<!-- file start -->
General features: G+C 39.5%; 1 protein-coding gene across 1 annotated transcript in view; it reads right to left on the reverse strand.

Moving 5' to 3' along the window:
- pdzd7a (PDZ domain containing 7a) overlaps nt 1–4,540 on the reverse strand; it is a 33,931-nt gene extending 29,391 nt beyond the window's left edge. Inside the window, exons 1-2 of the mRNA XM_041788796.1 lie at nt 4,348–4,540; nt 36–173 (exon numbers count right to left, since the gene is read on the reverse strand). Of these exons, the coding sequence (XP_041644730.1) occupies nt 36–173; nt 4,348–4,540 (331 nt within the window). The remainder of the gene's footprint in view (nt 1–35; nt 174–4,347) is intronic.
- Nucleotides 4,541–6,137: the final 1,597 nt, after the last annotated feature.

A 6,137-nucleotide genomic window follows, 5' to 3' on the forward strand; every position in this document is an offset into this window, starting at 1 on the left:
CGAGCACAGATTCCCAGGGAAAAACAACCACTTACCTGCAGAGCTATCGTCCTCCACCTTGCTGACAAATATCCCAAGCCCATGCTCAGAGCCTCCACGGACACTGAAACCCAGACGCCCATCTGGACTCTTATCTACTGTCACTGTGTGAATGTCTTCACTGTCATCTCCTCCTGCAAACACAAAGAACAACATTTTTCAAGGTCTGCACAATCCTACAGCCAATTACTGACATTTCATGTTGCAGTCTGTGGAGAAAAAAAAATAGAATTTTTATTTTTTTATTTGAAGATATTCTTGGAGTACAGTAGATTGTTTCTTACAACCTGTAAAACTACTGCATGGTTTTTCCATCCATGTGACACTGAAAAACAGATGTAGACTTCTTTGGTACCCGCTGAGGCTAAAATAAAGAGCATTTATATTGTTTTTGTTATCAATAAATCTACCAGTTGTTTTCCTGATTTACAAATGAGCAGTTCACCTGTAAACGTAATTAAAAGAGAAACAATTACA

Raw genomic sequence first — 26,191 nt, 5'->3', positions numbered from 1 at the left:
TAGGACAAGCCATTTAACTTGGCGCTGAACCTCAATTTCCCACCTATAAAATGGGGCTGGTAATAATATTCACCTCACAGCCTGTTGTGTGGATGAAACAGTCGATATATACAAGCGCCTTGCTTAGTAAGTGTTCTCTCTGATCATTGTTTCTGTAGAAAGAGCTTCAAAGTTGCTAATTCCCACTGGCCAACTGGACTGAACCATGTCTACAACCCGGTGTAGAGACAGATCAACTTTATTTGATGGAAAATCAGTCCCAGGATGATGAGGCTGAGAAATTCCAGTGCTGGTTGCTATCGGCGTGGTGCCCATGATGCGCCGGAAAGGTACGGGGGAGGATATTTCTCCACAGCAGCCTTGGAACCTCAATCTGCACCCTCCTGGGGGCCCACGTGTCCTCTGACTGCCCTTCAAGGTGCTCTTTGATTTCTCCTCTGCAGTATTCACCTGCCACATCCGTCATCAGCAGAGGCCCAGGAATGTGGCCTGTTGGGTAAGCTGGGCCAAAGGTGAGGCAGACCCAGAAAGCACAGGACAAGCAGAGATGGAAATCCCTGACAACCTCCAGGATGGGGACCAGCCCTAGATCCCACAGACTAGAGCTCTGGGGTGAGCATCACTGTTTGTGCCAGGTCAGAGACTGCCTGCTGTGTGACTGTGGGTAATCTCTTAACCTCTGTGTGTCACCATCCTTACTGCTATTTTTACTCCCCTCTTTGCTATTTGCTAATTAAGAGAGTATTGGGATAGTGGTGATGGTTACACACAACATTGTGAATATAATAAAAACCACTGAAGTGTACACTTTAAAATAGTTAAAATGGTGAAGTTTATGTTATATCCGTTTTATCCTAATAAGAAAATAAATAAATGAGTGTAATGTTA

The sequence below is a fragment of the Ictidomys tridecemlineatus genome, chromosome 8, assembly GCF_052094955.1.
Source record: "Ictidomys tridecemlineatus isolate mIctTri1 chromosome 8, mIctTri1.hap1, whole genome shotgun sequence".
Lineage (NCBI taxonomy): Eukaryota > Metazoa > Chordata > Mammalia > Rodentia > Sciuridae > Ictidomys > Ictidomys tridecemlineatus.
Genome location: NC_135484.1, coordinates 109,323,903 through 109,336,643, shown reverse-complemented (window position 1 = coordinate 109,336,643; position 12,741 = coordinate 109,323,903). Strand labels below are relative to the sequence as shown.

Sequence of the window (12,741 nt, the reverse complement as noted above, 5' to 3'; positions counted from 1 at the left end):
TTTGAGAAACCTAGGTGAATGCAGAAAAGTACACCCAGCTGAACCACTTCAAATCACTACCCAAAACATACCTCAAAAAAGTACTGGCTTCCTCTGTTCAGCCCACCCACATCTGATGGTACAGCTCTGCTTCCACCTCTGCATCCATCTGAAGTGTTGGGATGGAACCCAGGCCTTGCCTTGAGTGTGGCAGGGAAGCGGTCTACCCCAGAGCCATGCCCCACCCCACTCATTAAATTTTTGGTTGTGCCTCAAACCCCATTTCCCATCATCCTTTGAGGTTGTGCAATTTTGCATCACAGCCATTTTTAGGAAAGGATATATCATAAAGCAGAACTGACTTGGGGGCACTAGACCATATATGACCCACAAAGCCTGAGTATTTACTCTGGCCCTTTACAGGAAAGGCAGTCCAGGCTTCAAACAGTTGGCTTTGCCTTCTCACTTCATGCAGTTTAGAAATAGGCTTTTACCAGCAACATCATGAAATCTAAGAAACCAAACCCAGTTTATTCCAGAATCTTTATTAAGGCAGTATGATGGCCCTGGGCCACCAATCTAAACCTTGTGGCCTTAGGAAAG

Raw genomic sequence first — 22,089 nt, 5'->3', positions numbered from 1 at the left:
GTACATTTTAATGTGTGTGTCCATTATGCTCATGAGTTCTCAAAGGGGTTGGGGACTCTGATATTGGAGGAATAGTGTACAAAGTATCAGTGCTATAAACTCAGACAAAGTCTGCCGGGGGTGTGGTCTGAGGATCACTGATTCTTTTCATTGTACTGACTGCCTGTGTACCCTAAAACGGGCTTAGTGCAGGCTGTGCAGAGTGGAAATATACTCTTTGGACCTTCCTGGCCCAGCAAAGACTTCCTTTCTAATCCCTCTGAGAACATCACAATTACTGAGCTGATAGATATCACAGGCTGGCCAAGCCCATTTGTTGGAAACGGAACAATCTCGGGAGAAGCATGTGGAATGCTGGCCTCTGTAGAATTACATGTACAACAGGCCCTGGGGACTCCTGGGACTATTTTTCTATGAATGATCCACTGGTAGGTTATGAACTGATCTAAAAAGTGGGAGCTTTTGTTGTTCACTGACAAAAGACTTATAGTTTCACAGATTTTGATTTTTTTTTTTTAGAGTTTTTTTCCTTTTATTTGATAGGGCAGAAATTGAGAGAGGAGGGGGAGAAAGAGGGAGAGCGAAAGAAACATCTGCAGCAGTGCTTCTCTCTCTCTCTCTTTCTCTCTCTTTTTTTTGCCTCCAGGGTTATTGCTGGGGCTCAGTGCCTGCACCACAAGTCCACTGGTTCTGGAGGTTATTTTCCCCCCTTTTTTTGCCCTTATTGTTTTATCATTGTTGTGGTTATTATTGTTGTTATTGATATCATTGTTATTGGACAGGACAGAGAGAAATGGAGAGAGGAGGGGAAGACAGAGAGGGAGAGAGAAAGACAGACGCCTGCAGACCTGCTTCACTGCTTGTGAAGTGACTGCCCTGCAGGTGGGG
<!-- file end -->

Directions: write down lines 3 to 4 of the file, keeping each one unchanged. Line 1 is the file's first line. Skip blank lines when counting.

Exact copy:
- pdzd7a (PDZ domain containing 7a) overlaps nt 1–4,540 on the reverse strand; it is a 33,931-nt gene extending 29,391 nt beyond the window's left edge. Inside the window, exons 1-2 of the mRNA XM_041788796.1 lie at nt 4,348–4,540; nt 36–173 (exon numbers count right to left, since the gene is read on the reverse strand). Of these exons, the coding sequence (XP_041644730.1) occupies nt 36–173; nt 4,348–4,540 (331 nt within the window). The remainder of the gene's footprint in view (nt 1–35; nt 174–4,347) is intronic.
- Nucleotides 4,541–6,137: the final 1,597 nt, after the last annotated feature.